Chicago Theatre Review
Dancing in the Street
Motown the Musical – Broadway in Chicago
One of the hottest tickets last season on Broadway (and it continues even today) is destined to become another best-selling show in Chicago, as well. The kickoff for a National Tour, this jukebox musical is a biography of Barry Gordy, the heart and soul behind Detroit’s most famous export since the automobile. Including 60 of Motown’s best-loved hit singles, the producers must’ve had a difficult time deciding which songs NOT to include in this retrospective of the “Music of a Generation.” With so many pop, R&B and ballad winners from which to choose, honing this playlist down to just three hours is a feat in itself. However, for all the musical magic and talent found in this trip down memory lane, the show’s book is a problem.
A self-made man like Mr. Gordy certainly deserves a tribute to all the passion he poured into Motown. The talented young singers he discovered and to whom he gave breaks can fill the Rock-n-Roll Hall of Fame, not to mention all the hits he produced and the lives his music touched. The musical opens and closes with a televised celebration of Motown’s 25 years of excellence. In between we meet a young Diana Ross and her Supremes working their way up from eager young high school kids to the powerhouse legends (and later, soloists) they would become. We see the rise of Gordy’s longtime friend and extraordinary performer, Smokey Robinson (both before and after the Miracles), and crooner-wannabe Marvin Gaye, as they become multi-million dollar recording superstars. Other soloists, like Mary Wells, Gladys Knight, Stevie Wonder, Jackie Wilson, as well as top vocal groups, such as the Jackson 5, Martha and the Vandellas, the Temptations, the Four Tops, the Commodores, and many others are represented here by a super talented cast of 33 triple threats. They sing and dance their hearts out, which is the real draw of this show.
Unfortunately, the script that connects all these wonderful musical numbers (written by Mr. Gordy, himself) is just too slight. Jumping from 1938 to 1983 and then back through the 50’s, 60’s, 70’s and 80’s, it glosses over too many of America’s most important historical moments. The conundrum is that audiences really just want to see and hear their favorite music being sung and presented the way they remember it. Barry Gordy’s climb to success, while admirable, just isn’t as interesting a story as the music he produced. Other bio-musicals, such “Jersey Boys” and “Beautiful,” do a far better job with that element; the segues between songs in this script are too bland and only serve to put a damper on the excitement generated by the musical numbers.
Chicago actress/singer Allison Semmes as Diana Ross is one of the best elements of this production. Her journey from teenager to superstar is so finely portrayed and so authentically sung and styled that audiences forget they’re seeing an actress “playing” Ms. Ross. Clifton Oliver does the most he can playing Barry Gordy. He’s driven, likable and the kind, devoted papa behind the success of his many proteges. It’s just that this script doesn’t provide Mr. Oliver with much to do really except introduce each musical act. Nicholas Christopher and Jarran Muse are terrific as Smokey Robinson and Marvin Gaye, while Reed L. Shannon practically steals the show as Michael Jackson.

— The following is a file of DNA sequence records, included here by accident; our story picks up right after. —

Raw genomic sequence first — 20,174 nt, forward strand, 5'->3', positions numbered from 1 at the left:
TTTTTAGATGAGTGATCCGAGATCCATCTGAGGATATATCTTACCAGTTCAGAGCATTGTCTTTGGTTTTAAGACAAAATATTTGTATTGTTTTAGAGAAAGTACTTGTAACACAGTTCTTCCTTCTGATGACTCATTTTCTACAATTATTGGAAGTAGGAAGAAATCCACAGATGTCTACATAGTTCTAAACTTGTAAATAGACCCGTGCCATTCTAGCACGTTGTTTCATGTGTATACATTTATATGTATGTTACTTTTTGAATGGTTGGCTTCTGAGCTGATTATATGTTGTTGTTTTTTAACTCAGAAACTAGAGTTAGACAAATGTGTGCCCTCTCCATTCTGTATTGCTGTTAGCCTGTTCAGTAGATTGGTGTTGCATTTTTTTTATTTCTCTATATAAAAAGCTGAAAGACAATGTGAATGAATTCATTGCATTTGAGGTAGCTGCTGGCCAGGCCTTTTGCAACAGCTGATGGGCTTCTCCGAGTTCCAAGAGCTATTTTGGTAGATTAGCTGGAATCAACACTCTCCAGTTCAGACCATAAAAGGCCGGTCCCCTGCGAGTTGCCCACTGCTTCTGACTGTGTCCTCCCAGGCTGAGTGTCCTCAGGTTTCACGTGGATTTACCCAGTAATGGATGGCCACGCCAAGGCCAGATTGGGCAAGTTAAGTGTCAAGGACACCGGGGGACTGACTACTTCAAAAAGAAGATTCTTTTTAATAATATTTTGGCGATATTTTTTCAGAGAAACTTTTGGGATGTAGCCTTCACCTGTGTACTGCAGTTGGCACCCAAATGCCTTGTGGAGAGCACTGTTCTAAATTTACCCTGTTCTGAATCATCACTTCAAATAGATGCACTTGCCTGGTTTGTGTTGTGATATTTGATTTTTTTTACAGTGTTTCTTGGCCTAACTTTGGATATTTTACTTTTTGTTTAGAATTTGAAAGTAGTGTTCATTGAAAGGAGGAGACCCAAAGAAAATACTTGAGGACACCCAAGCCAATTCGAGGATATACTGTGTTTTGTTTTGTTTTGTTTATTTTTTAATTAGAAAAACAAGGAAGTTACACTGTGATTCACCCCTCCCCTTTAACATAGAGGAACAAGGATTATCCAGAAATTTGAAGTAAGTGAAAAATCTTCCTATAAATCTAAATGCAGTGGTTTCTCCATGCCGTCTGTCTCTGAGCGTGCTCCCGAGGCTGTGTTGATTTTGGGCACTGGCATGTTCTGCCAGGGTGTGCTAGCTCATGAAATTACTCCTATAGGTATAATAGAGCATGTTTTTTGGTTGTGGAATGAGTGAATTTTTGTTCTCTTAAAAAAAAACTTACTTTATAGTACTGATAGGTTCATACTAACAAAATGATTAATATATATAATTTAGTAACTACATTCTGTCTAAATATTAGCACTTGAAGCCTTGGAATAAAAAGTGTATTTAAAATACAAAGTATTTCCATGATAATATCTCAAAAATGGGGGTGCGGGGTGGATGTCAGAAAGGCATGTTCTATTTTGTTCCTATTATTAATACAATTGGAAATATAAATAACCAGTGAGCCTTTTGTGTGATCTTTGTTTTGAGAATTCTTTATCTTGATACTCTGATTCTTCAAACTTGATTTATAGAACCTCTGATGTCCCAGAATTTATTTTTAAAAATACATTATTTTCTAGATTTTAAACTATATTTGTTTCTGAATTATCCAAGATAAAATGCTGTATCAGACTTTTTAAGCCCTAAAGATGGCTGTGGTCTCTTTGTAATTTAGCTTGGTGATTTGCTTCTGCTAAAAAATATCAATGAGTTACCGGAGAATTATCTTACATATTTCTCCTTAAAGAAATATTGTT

Director Charles Randolph-Wright has kept his production tight and moving right along, and the choreographic team of Patricia Wilcox and Warren Adams have found all the right moves from the 60’s and 70’s to make each musical number look authentic and exciting. Tony nominated costumer Esosa has designed and constructed racks and racks of eye-catching, sparkly and spangly outfits befitting these performers. And Darryl Archibald’s magnificent pit orchestra captures the rhythms and sounds that made Motown the crossover success it became.
This production boasts a huge cast bursting with talent. It offers popular songs from “ABC” to “You’ve Really Got a Hold on Me,” and everything in between. Timeless hits like “Where Did Our Love Go,” “Please, Mr. Postman,” “My Girl,” “My Guy,” and “I Heard It Through the Grapevine” are just the tip of the iceberg. Hearing shortened versions of these songs, performed live as they might’ve been during the glory days of Motown, stir musical memories of a more innocent time. Wading through this show’s tiresome book scenes ultimately reward audiences with what they came to hear: Motown’s Greatest Hits. Patrons will leave the theatre feeling great and simply “Dancing in the Street.”
Reviewed by Colin Douglas
Presented May 8-August 9 by Broadway in Chicago at the Oriental Theatre, 24 W. Randolph, Chicago.
Tickets are available by visiting any BIC box office or Ticketmaster, by calling the Chicago Ticket Line at 800-775-2000 or by going to www.BroadwayinChicago.com.
Additional information about this and other area productions can be found by visiting www.theatreinchicago.com.